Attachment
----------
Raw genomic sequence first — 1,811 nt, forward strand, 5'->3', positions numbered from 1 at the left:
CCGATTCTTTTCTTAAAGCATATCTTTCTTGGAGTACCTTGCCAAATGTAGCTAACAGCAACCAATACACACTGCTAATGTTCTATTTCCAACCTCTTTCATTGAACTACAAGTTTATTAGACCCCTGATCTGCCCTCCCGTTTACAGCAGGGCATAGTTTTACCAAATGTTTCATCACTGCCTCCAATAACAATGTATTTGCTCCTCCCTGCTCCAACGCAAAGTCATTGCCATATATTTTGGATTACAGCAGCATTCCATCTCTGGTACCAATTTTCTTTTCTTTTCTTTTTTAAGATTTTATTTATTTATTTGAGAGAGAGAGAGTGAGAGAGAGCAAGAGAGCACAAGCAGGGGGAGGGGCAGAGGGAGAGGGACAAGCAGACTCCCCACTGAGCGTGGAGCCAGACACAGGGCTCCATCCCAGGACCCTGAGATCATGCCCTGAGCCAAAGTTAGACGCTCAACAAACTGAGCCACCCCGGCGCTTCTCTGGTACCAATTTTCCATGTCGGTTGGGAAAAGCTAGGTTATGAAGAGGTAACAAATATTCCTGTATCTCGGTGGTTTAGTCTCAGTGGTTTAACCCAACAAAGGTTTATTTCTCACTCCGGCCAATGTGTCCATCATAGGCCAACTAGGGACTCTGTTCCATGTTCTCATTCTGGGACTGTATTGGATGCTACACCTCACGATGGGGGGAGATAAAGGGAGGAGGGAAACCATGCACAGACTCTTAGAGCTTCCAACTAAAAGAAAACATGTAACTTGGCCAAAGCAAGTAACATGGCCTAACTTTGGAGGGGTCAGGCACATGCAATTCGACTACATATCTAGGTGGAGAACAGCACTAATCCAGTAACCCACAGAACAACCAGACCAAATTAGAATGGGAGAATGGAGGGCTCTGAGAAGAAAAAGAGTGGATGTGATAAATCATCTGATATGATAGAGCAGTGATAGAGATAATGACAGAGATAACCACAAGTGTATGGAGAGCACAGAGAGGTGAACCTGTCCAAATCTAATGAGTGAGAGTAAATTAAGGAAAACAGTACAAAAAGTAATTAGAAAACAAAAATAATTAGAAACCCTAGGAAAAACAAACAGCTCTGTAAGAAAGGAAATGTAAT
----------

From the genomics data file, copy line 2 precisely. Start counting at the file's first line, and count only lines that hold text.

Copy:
CCGATTCTTTTCTTAAAGCATATCTTTCTTGGAGTACCTTGCCAAATGTAGCTAACAGCAACCAATACACACTGCTAATGTTCTATTTCCAACCTCTTTCATTGAACTACAAGTTTATTAGACCCCTGATCTGCCCTCCCGTTTACAGCAGGGCATAGTTTTACCAAATGTTTCATCACTGCCTCCAATAACAATGTATTTGCTCCTCCCTGCTCCAACGCAAAGTCATTGCCATATATTTTGGATTACAGCAGCATTCCATCTCTGGTACCAATTTTCTTTTCTTTTCTTTTTTAAGATTTTATTTATTTATTTGAGAGAGAGAGAGTGAGAGAGAGCAAGAGAGCACAAGCAGGGGGAGGGGCAGAGGGAGAGGGACAAGCAGACTCCCCACTGAGCGTGGAGCCAGACACAGGGCTCCATCCCAGGACCCTGAGATCATGCCCTGAGCCAAAGTTAGACGCTCAACAAACTGAGCCACCCCGGCGCTTCTCTGGTACCAATTTTCCATGTCGGTTGGGAAAAGCTAGGTTATGAAGAGGTAACAAATATTCCTGTATCTCGGTGGTTTAGTCTCAGTGGTTTAACCCAACAAAGGTTTATTTCTCACTCCGGCCAATGTGTCCATCATAGGCCAACTAGGGACTCTGTTCCATGTTCTCATTCTGGGACTGTATTGGATGCTACACCTCACGATGGGGGGAGATAAAGGGAGGAGGGAAACCATGCACAGACTCTTAGAGCTTCCAACTAAAAGAAAACATGTAACTTGGCCAAAGCAAGTAACATGGCCTAACTTTGGAGGGGTCAGGCACATGCAATTCGACTACATATCTAGGTGGAGAACAGCACTAATCCAGTAACCCACAGAACAACCAGACCAAATTAGAATGGGAGAATGGAGGGCTCTGAGAAGAAAAAGAGTGGATGTGATAAATCATCTGATATGATAGAGCAGTGATAGAGATAATGACAGAGATAACCACAAGTGTATGGAGAGCACAGAGAGGTGAACCTGTCCAAATCTAATGAGTGAGAGTAAATTAAGGAAAACAGTACAAAAAGTAATTAGAAAACAAAAATAATTAGAAACCCTAGGAAAAACAAACAGCTCTGTAAGAAAGGAAATGTAAT